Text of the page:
To me, it sounded like something seriously wrong might be going on with the company.

However, as long as it is optional for people to go to, and they are made fully aware of it in the case of their children and have the option for their children to attend or not attend and it is NOT done during school hours...I'm perfectly fine with it.  From what I found out, unfortunately, this is NOT always how the company has been conducted.  The way it has been done in some areas...has not made me a fan of the company.

I know they state that children may be exposed as young as 8, but some of the stuff they present in what they show to the kids, if presented to one of my grandkids under the age of 14 or 15, I'd probably consider abuse.  It would be even MORE so if they presented it to someone under the age of 10.  HOWEVER...as I said, I am probably an old fashioned type that is more easily offended in this type of show.

For prevention though...the LDS church is doing far more I think in this arena than FtND.  FtND will probably show at most once or twice a year at a school, but parents and the church talk about it far more often than that, and parents should always be cautious and protective of their children.  I don't think FtND is going to do much about prevention, and it would surprise me with some of what they talk about if they actually have CAUSED a problem at times.  If a kid is innocent, bringing some of the stuff up that they do is going to trigger the child's curiosity MORE than if they had simply not brought some of those items up in the first place.  FtND seems to work more on scare tactics at times in it's presentations rather than what is an actually worthwhile information.

that said...

If your summary of what they said in the video is correct, it sounds like the video had some decent advice.  I question their age ranges of where children are exposed.  Perhaps it is accurate for non-LDS homes and non-Christian homes, but my thoughts would be that this is more a scare tactic than complete honesty.  However, being aware and talking to your children is ALWAYS a good practice.  This is something the LDS church already promotes.

Share this post


Link to post
Share on other sites
8 minutes ago, LiterateParakeet said:

You post info from wikipedia and give me a hard time about MDPI?  What is your beef with MDPI?   I found the article on EBSCO when I searched "peer reviewed articles" in academic journals.  

This article is from the Behavioral Sciences journal.
http://www.mdpi.com/2076-328X/5/3/388/htm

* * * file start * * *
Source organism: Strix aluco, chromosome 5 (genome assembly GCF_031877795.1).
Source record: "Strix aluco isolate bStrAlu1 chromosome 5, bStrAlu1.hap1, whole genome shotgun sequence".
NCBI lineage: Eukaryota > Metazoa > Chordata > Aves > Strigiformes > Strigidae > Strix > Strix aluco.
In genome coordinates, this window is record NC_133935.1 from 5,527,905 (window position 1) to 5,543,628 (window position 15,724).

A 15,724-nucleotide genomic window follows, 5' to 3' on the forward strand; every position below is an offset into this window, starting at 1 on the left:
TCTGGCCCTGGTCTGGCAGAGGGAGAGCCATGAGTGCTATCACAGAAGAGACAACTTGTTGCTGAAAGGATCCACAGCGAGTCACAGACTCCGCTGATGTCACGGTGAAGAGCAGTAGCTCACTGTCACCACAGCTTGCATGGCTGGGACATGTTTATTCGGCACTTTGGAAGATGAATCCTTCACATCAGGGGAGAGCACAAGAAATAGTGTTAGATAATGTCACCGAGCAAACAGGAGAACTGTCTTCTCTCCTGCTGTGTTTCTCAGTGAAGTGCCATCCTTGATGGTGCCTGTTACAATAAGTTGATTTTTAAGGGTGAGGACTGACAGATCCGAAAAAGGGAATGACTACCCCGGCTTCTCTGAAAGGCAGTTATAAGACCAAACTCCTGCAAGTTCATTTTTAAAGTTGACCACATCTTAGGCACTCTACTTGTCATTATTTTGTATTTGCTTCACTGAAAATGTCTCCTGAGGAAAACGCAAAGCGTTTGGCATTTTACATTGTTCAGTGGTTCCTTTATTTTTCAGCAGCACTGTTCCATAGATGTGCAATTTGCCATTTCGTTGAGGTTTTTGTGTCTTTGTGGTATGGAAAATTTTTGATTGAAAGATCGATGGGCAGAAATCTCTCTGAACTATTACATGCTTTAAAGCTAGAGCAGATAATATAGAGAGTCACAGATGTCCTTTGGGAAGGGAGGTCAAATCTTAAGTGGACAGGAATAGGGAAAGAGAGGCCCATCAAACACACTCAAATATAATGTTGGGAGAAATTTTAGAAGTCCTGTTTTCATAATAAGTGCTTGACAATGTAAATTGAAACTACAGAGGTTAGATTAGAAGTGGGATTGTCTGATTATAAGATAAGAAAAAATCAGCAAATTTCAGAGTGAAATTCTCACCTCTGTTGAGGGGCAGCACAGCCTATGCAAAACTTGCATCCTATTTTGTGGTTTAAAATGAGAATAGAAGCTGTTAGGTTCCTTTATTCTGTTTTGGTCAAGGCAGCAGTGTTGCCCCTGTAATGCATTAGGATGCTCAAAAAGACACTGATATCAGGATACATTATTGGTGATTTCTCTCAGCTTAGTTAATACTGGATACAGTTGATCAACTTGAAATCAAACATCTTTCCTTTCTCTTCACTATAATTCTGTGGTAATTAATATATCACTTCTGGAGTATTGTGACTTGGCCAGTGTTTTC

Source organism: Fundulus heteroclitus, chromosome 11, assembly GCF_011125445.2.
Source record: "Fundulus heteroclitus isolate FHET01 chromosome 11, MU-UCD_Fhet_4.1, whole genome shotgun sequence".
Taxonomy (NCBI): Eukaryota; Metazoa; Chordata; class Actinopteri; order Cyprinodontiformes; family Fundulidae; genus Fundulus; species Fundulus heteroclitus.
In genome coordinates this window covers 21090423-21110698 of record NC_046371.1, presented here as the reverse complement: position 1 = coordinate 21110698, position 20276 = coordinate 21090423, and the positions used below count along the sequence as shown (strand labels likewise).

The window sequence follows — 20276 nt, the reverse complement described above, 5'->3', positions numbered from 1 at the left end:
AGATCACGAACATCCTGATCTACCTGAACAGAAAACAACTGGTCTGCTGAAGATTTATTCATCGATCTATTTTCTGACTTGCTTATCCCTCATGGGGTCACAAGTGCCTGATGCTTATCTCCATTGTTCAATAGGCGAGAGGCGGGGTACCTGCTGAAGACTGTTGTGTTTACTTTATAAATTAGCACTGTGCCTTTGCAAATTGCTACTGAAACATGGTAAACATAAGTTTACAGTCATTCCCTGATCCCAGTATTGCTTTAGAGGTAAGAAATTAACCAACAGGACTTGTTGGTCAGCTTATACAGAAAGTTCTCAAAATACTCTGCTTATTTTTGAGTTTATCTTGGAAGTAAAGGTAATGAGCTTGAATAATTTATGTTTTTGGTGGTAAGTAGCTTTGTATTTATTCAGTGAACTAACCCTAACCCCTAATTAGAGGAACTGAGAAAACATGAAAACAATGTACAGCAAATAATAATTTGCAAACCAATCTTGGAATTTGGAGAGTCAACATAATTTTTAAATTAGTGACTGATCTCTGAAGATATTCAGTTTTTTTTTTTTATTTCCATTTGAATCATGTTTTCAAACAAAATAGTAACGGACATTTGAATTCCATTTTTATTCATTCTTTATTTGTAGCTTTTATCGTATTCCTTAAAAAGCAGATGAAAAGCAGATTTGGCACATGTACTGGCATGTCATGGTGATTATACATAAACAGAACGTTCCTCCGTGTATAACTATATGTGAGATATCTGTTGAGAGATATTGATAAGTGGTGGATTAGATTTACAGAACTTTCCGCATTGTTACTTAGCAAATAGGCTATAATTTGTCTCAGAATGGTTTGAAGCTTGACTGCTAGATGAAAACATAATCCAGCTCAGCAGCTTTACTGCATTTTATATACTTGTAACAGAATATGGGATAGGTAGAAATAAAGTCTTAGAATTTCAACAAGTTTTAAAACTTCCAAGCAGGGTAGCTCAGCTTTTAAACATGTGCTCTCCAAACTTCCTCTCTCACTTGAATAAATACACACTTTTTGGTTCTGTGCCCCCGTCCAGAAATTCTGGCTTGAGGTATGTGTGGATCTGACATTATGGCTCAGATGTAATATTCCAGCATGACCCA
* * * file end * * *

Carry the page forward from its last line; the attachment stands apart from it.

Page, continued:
And here's a link for the other article I added above:
https://www.tandfonline.com/doi/abs/10.1080/10720162.2013.843067

 

And what about the kids outside of the church?   What about kids who don't go to church at all?   Don't they matter?  

Honestly, my main frustration with our conversation is that your critiques have nothing to do with the video I posted, which is great information for parents about talking to their teens about pornography.  As I said, I didn't feel like they were trying to sale me anything.  

 

 

It's a controversial journal.  For many Wikipedia is actually considered far more trustworthy...others seem to like it.

I'm not here to slander them though, just surprised anyone would use them as a source.

I was greatly turned off by FtND (if you couldn't tell).  I think I've hinted that some of their practices seem like they could actually be predatory on children...and their presentations are not children appropriate from what I've seen.  Those are both reasons for concern.  

In addition of course, I was turned off by their sales pitch (and that was basically what we were given, as sales pitched hidden as a supposed educational program).

I admit the video may be good (as I've admitted and you pointed out, I have not watched it, though I have skipped through it at this point), but the organization in the past has given me some very bad impressions about it.

It may be that they've changed and turned a corner in the past few months.

Edited by JohnsonJones

Share this post


Link to post
Share on other sites
3 minutes ago, JohnsonJones said:

I know they state that children may be exposed as young as 8, but some of the stuff they present in what they show to the kids, if presented to one of my grandkids under the age of 14 or 15, I'd probably consider abuse.  It would be even MORE so if they presented it to someone under the age of 10.